SFMade is a San Francisco non-profit that helps support local businesses that are home grown, produced and made in the city. Their members are a diverse collection of small to biggish companies and many of them are folks who specialize in some kind of food. Every now and then SFMade has special events that include factory tours of local companies. Since I like to see how the food is made I sign up for as many as I can go to (plus they are free) and it's an interesting behind the scenes look at the whole process of making the food stuffs we consume. One such company that opened it's back doors was Kika's Treats and, well, they make baked goods and sweet things so of course I'm gonna go and check 'em out.

This is Kika and she makes treats!

Yes, Kika is her name and she got started in 2006 making chocolate covered treats with the help of La Cocina, a non-profit in the Mission that works as a kitchen incubator for folks starting out in the food business. Originally she made one treat, a square of honey cake covered in chocolate. The idea for the sweet comes from the Brazilian honey cakes of her childhood. From there she expanded her offerings because she really enjoyed chocolate with crunch in it (which really was her reason for getting into chocolate in the first place) and now she makes squares with crispy rice puffs, dark chocolate corn cakes, chocolate covered graham crackers, crunchy caramel chocolates, and assorted chocolate covered shortbreads. Now 8 years on and Kika has grown her business and has her own kitchen located in the Dogpatch neighborhood inside the American Industrial building at the corner of 22nd and 3rd streets. It's a mostly nondescript building that also houses a number of other small food and local manufacturing businesses.

Kika considers herself a chocolatier and not a maker, which means she doesn't start with the cocoa bean but instead gets her chocolate in little discs like the below, from a company in Burlingame called Guittard

They are a mix of 64% dark and 38%. (Percentages in chocolate represent the amount of cocoa to sugar in a chocolate--the higher the percent the less the sugar) These she melts, or tempers to 120 degrees and uses the liquefied form to either mix with crunchy things or pour into the lovely machine called an enrober pictured below.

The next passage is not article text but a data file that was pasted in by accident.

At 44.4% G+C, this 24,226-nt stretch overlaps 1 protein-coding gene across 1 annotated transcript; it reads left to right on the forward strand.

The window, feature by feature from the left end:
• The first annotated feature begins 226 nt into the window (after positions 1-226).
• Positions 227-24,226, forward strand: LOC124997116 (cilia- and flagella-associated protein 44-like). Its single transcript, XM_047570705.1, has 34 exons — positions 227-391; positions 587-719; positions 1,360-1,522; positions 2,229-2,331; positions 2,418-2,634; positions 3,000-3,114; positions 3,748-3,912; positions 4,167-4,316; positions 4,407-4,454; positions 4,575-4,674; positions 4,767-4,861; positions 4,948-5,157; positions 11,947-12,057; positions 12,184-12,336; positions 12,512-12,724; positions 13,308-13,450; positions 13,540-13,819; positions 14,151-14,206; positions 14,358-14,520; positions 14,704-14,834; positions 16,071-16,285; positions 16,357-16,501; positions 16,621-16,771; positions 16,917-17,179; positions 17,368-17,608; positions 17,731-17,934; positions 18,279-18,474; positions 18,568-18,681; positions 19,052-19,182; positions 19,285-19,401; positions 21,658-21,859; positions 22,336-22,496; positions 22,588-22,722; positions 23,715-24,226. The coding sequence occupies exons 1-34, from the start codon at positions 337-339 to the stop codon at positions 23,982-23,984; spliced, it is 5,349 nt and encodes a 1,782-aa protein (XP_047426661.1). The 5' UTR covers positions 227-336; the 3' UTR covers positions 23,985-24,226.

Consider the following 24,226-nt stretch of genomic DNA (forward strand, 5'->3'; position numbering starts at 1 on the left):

Things like the honey cake squares and shortbreads (which are baked by one of her fellow building tenants Patisserie Philippe from Kika's own family recipes) start on one end, traveling down a conveyor belt that goes under a shower of chocolate (sounds fun) then into a cooling chamber to solid up the coating and onto a tray to settle. 

Once they have completely cooled and settled they are then packaged up and sent on their merry way to various retail locations across the Bay Area that carry her products and to fill orders she takes online. 

I guess it appears pretty simple and in ways it is, then again it is not. You have to be very specific in your tempering process and precise in baking in order to maintain the consistency that people who
enjoy your product come to expect. That means no burnt shortbreads and no half covered honey cakes people. Plus, even though her business has gotten bigger Kika still only employs 4-5 folks to help her do all this. She is very hands-on and involved in all the processes to creating her product, which if you think about it is kind of important. When something has your actual name on it
you are going to want to make sure it always good. 

As with any good tour we did conclude our look at her kitchen with some samples and I'm always a sucker for baked goods and did enjoy the shortbreads and honey cakes covered in chocolate. They are sweet without being too sweet, that whole dark chocolate thing helps. And that officially concludes our tour of Kika's Treats, though sadly, due to health code regulations we were not allowed to lick the spoons or bowl on the way out, oh well, you can't have everything.